We used the Britax B-Safe and really liked it. (I think it's now called the B-Lively.) They're well made and well reviewed and are of the variety that clicks into the stroller or a base in the car. We bought a 2nd base for my wife's car and the whole system served us well until our son outgrew it. We rarely need a stroller now that he's 3.5 YO but he fits in the stroller just fine and it has outlasted most of the $1000 strollers our friends purchased and replaced in the same time period.
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Re: Carseats for Baby

Post by Trader Joe »

spanisharmada wrote: Tue Jul 20, 2021 9:04 am Having a baby that is due in September. Any recommendations for a car seat that is safe, inexpensive, easy to assemble and "gets the job done"? Would prefer to buy it on Amazon, but open to other suggestions.
Did you do a thorough review of the feedback on Amazon.com?

If you did, what did you determine?
finite_difference
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Re: Carseats for Baby

Post by finite_difference »

fulltilt wrote: Tue Jul 20, 2021 3:40 pm
spanisharmada wrote: Tue Jul 20, 2021 9:04 am Having a baby that is due in September. Any recommendations for a car seat that is safe, inexpensive, easy to assemble and "gets the job done"? Would prefer to buy it on Amazon, but open to other suggestions.
There are *tons* of places to skimp when buying stuff for a baby, but a good car seat isn't one of them.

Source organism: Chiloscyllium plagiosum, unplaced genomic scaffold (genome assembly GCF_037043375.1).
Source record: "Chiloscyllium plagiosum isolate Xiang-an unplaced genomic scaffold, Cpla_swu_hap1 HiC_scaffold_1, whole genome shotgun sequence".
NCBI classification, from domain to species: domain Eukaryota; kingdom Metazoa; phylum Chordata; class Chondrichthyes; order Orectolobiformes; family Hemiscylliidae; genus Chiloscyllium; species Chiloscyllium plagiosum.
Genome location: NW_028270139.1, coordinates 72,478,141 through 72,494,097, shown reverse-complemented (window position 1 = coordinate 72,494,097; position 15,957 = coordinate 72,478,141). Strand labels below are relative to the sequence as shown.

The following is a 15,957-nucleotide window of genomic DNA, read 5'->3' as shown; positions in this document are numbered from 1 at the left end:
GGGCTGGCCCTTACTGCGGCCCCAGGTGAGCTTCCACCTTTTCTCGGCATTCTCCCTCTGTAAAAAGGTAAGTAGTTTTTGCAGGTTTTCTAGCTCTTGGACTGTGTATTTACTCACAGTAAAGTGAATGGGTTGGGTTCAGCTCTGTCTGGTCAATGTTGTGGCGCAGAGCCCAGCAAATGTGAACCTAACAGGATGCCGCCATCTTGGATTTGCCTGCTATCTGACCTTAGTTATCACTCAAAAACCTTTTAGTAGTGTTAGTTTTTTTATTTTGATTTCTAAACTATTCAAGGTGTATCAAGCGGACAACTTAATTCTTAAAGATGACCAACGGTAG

[snip]

As another poster said, you can't really go wrong with a Britax, Chicco, Graco, etc.

The most important thing is that you know how to properly install the seat and use the seat correctly. I can't stress that enough. Studies show most kids' seats are not installed correctly so make sure that whatever seat you choose you know how to use it properly in your car(s).

Buying an extra base is great if you have the cash.
+1. Based on my only slightly anecdotal evidence, nobody in the world knows how to install a car seat correctly except a) me and b) the lady from the hospital who showed me how.

Every person who I’ve seen install a car seat has done it wrong.

I highly recommend asking the hospital if they have a referral to a car seat installer. Sometimes it’s at your local fire station. It’s free and they’ll show you how to do it right. You can ask them what percent of people they think do it right.

Clearly there must be some built in safety factor since otherwise fatality rates would be through the roof, but it’s a good feeling to know you’re installing it correctly for maximum safety.
The most precious gift we can offer anyone is our attention. - Thich Nhat Hanh
jdstripling
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Re: Carseats for Baby

Post by jdstripling »

If you are planning on having more than one kid it makes a lot of sense and will make your life sooo much easier by going with an portable infant car seat with a permanent base installed in your car and then purchasing a convertible seat for when they outgrow the infant seat. Car seats have fairly short expiration dates on them which in my uneducated opinion is a way to sell more car seats although the stated "reason" is due to safety concerns with deterioration/fatigue of the plastic in the seats. For example I purchased my infant seat in 2017 and it expires in 2023.